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FAA restores most of nation's airspace limits to pre-attack levels

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    NMU         WASHINGTON, D.C.         Newsgathering         Jan 2, 2002    

FAA restores most of nation’s airspace limits to pre-attack levels

  • Newsgathering and traffic copters regained unfettered access to the skies for the first time in four months, except for in areas around New York City, Boston and Washington, D.C.

The Federal Aviation Administration on Dec. 19 restored general aviation access to airspace above the nation’s 30 largest metropolitan areas, lifting restrictions that had been in place for more than three months following the Sept. 11 terrorist attacks.

“This reinforces our commitment to getting America back to business while maintaining the highest standards of safety and security,” said Transportation Secretary Norman Mineta in announcing the lifting of the restrictions.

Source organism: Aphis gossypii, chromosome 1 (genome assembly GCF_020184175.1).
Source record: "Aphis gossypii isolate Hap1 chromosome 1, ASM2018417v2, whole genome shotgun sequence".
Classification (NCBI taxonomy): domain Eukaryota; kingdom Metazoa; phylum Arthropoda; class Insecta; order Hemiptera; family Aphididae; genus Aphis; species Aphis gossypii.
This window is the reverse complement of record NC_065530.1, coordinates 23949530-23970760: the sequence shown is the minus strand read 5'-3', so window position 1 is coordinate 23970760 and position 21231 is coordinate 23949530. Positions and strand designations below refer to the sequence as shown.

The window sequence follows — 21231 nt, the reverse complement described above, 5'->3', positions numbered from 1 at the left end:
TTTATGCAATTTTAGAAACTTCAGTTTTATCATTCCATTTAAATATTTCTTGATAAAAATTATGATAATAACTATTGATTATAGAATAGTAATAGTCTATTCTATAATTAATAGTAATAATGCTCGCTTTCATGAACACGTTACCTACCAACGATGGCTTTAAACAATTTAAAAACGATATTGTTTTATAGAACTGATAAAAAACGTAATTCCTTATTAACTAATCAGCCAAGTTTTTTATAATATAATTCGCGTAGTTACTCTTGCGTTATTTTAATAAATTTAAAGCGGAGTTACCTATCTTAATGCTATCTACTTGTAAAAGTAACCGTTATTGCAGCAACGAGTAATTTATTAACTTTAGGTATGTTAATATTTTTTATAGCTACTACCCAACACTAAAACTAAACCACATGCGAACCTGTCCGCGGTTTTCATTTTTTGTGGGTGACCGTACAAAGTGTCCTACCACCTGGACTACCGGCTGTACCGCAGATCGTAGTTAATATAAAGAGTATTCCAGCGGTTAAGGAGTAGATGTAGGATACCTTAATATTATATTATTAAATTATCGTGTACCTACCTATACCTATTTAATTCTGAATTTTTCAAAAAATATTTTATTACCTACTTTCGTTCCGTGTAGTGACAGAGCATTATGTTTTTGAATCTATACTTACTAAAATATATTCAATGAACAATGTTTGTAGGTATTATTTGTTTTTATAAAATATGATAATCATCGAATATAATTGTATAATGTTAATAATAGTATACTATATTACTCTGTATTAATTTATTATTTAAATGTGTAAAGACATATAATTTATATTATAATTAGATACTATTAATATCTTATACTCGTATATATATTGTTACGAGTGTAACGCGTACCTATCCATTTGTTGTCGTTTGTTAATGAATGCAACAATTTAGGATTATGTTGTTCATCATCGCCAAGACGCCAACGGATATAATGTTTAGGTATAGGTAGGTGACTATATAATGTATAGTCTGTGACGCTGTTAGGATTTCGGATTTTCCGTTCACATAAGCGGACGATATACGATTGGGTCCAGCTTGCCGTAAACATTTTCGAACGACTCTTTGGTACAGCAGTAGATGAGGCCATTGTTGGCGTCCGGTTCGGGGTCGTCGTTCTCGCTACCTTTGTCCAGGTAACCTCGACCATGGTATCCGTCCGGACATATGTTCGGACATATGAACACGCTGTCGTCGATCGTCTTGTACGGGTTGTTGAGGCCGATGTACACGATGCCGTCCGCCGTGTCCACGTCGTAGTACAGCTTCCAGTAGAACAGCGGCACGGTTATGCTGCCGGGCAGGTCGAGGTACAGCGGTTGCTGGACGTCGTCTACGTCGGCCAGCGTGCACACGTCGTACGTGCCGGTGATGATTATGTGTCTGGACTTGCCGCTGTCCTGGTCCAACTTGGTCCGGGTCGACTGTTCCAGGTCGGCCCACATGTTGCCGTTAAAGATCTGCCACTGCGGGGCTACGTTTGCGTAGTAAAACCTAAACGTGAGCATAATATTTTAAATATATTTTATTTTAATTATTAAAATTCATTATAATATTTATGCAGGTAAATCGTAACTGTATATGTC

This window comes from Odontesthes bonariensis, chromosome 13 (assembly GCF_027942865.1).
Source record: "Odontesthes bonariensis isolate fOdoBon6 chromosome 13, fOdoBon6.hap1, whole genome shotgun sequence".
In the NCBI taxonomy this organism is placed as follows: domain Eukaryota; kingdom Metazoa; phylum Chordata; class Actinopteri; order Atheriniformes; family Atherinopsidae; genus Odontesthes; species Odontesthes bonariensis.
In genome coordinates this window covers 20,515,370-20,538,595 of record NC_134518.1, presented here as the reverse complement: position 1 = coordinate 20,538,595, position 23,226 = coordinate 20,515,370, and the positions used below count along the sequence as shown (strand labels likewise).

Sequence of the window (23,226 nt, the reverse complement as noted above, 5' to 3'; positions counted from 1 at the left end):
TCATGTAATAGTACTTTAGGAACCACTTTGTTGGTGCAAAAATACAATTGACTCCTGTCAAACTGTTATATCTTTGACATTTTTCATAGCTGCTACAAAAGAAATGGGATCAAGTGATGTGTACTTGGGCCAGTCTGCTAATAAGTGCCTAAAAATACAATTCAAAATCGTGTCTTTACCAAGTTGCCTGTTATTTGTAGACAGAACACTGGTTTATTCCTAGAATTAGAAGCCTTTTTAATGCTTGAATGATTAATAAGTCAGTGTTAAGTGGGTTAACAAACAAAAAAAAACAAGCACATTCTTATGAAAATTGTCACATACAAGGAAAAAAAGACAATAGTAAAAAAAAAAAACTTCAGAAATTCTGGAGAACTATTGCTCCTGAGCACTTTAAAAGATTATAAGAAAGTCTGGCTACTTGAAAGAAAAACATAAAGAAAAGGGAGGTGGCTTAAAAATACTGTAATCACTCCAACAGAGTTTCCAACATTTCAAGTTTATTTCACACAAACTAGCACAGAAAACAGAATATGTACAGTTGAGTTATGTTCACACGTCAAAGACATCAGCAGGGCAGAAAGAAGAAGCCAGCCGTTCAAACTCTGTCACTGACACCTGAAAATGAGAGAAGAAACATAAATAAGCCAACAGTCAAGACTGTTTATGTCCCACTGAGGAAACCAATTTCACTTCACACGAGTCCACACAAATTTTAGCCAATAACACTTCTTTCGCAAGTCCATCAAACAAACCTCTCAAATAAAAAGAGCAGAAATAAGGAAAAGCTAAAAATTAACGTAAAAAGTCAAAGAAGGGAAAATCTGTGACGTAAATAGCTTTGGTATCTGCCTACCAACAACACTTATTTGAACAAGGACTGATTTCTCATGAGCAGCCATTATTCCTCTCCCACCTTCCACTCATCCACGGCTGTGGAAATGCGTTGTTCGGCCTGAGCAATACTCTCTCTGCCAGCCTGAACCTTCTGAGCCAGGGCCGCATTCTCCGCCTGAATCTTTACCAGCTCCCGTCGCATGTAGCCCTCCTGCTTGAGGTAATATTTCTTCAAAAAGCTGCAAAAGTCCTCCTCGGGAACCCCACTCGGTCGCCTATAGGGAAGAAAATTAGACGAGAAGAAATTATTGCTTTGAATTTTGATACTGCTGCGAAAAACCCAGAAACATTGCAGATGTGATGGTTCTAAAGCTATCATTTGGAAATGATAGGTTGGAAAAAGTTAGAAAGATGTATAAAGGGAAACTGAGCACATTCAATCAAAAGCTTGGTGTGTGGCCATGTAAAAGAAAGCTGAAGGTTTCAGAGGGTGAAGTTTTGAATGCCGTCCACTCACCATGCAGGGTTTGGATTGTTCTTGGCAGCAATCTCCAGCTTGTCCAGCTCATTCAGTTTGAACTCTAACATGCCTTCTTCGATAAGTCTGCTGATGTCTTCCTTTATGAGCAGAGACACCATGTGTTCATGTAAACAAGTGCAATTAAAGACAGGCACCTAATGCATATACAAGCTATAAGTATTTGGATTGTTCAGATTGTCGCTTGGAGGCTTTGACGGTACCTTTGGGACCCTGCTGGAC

For 27 of the 30 largest metropolitan areas, the restrictions revert back to normal Visual Flight Rules or VFR operations. For the news media, the lifted restrictions mean newsgathering and traffic watch helicopters can enjoy the unfettered access they had before the attacks.

The FAA continues to maintain three restrictions — a three nautical mile radius around Boston Logan Airport, a two nautical mile radius around the World Trade Center site in New York City and a 15 nautical mile radius around the Washington Monument with improved access for area airports.

Following the Sept. 11 attacks in New York and Washington, D.C., the FAA discontinued general aviation flights, including those involving newsgathering and traffic reporting, for national security concerns. The agency removed most restrictions during subsequent weeks, but the ban prohibiting news helicopters from hovering over America’s 30 largest cities remained in place until late November.

Groups like the Aircraft Owners and Pilots Association and the Radio-Television News Directors Association spent months negotiating with the aviation, defense and transportation officials to restore airspace access.

“Considering there was a point when FAA had considered making (the restrictions) permanent, these changes are a clear indication that things are finally getting back to normal in the National Airspace System,” said Phil Boyer, president of the pilots’ group. “This is the most significant step forward since the initial resumption of limited VFR operations on Sept. 19.”


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